The lung in the lab

| February 1, 2017

Building on its considerable experience assessing tobacco smoke, British American Tobacco is developing new methods to understand the impact on human tissue of vapor.

By Marina Murphy

Marina Murphy

The e-cigarette category is still relatively new, and scientists continue to look for new ways of assessing vapor products, not least because of their potential to improve public health by reducing the death and disease associated with smoking. There are a lot of studies being conducted and a lot of data being produced, and as the producer of Vype, British American Tobacco (BAT) is among the many organizations doing these studies. In this article, Marina Murphy, head of scientific media relations for research and development at BAT, discusses the company’s work to understand the impact of smoke and vapor on human lung tissue.

Lung cancer is one of the deadliest diseases associated with smoking. So understanding the impact of smoke on human lung tissue has been the subject of many years of study for us. The results we have attained and the methods we have developed are proving invaluable in our investigations into the potential adverse effects of e-cigarette vapor on human airway tissue compared with cigarette smoke. For example, we have developed a system that combines smoking/vaping robots with an exposure chamber containing human airway tissue. This system allows us to compare the impact of cigarette smoke and e-cigarette vapor on human lung cells in a realistic way, by delivering aerosols to these tissues at puffing profiles seen in smokers and vapers. Indeed, this system mimics the structure, function and exposure of normal airway tissue more closely than ever before and allows us to conduct all sorts of lab-based biological tests to compare smoke and vapor.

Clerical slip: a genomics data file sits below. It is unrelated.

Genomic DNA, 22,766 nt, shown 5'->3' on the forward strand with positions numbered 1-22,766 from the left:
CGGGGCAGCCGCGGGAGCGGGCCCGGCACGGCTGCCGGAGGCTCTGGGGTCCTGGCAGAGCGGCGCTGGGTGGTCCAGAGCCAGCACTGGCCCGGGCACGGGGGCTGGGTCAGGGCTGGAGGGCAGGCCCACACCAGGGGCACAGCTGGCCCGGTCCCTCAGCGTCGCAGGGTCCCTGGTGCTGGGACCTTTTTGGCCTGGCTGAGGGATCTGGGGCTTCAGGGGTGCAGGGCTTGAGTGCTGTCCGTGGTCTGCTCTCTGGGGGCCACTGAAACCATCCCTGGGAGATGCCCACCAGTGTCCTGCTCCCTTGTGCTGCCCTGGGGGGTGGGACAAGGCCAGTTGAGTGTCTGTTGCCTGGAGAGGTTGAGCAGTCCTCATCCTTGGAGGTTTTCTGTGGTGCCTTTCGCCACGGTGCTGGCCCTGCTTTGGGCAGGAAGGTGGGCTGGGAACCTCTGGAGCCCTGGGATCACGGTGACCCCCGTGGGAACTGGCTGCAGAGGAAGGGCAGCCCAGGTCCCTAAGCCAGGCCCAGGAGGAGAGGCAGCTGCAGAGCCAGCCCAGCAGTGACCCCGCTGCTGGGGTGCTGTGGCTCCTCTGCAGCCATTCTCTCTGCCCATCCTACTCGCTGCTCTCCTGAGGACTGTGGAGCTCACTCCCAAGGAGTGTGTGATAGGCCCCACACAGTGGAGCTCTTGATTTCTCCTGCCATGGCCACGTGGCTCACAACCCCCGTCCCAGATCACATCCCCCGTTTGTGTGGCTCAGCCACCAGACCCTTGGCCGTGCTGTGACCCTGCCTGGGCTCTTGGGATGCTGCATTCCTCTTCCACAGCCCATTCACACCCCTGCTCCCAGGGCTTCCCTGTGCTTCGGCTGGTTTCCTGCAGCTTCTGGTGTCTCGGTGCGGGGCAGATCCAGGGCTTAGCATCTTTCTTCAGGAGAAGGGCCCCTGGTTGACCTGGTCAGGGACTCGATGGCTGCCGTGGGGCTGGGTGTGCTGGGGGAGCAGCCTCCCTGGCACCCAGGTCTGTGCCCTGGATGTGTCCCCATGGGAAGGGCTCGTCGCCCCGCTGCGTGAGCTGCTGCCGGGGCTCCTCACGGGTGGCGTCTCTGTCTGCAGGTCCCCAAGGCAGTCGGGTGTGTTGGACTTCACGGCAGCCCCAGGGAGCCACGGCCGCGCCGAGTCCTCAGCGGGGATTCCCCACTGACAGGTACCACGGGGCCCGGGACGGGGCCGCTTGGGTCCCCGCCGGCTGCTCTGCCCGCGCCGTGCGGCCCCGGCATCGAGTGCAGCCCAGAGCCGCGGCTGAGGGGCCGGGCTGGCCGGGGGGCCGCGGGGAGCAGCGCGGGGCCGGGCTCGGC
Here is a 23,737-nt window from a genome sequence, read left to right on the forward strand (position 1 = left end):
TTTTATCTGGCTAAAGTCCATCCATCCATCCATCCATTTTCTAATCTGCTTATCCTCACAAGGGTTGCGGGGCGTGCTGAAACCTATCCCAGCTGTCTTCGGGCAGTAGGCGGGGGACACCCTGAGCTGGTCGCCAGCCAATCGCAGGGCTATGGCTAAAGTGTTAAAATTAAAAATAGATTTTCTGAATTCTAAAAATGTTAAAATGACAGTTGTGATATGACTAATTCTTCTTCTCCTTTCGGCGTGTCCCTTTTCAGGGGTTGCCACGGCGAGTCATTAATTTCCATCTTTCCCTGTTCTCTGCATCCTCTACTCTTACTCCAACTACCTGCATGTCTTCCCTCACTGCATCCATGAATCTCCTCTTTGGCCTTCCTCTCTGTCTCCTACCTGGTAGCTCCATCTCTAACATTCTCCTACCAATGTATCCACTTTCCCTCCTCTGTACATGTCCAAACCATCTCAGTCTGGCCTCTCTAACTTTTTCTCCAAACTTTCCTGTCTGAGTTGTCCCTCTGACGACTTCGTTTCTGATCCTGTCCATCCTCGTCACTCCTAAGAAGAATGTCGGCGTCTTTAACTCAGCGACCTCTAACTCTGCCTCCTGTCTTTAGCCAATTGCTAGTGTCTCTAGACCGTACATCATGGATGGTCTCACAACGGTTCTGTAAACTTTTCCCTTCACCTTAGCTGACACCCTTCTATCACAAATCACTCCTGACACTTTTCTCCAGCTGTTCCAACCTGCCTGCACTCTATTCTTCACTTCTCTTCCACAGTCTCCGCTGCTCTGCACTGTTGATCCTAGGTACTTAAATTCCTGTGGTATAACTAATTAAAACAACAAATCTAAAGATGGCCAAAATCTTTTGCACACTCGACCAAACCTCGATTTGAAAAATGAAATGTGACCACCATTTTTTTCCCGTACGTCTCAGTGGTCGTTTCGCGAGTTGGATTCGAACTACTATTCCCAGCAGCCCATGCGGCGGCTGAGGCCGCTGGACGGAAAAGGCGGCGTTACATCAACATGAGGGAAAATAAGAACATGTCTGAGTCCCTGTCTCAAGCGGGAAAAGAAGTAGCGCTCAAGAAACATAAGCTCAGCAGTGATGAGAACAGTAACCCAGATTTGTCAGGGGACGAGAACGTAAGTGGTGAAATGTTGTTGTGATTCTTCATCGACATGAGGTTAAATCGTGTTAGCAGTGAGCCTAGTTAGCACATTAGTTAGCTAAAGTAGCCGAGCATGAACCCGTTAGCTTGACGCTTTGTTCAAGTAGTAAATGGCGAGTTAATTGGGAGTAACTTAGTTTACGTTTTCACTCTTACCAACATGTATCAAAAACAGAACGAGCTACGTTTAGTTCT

Here I will describe this “lung in the lab,” as well as some of the results we have obtained using it and how we have gone about ensuring that these results can be trusted.

Our method

E-cigarette vapor can contain nicotine, humectants, flavorings and thermal degradation products, so it is important to understand its potential impact on biological systems.

We use a combination of an exposure system containing human tissue and smoking/vaping robots. The robots mimic the exposure when humans inhale by drawing on the cigarette or e-cigarette to produce an aerosol and then delivering this aerosol or just air to the tissue.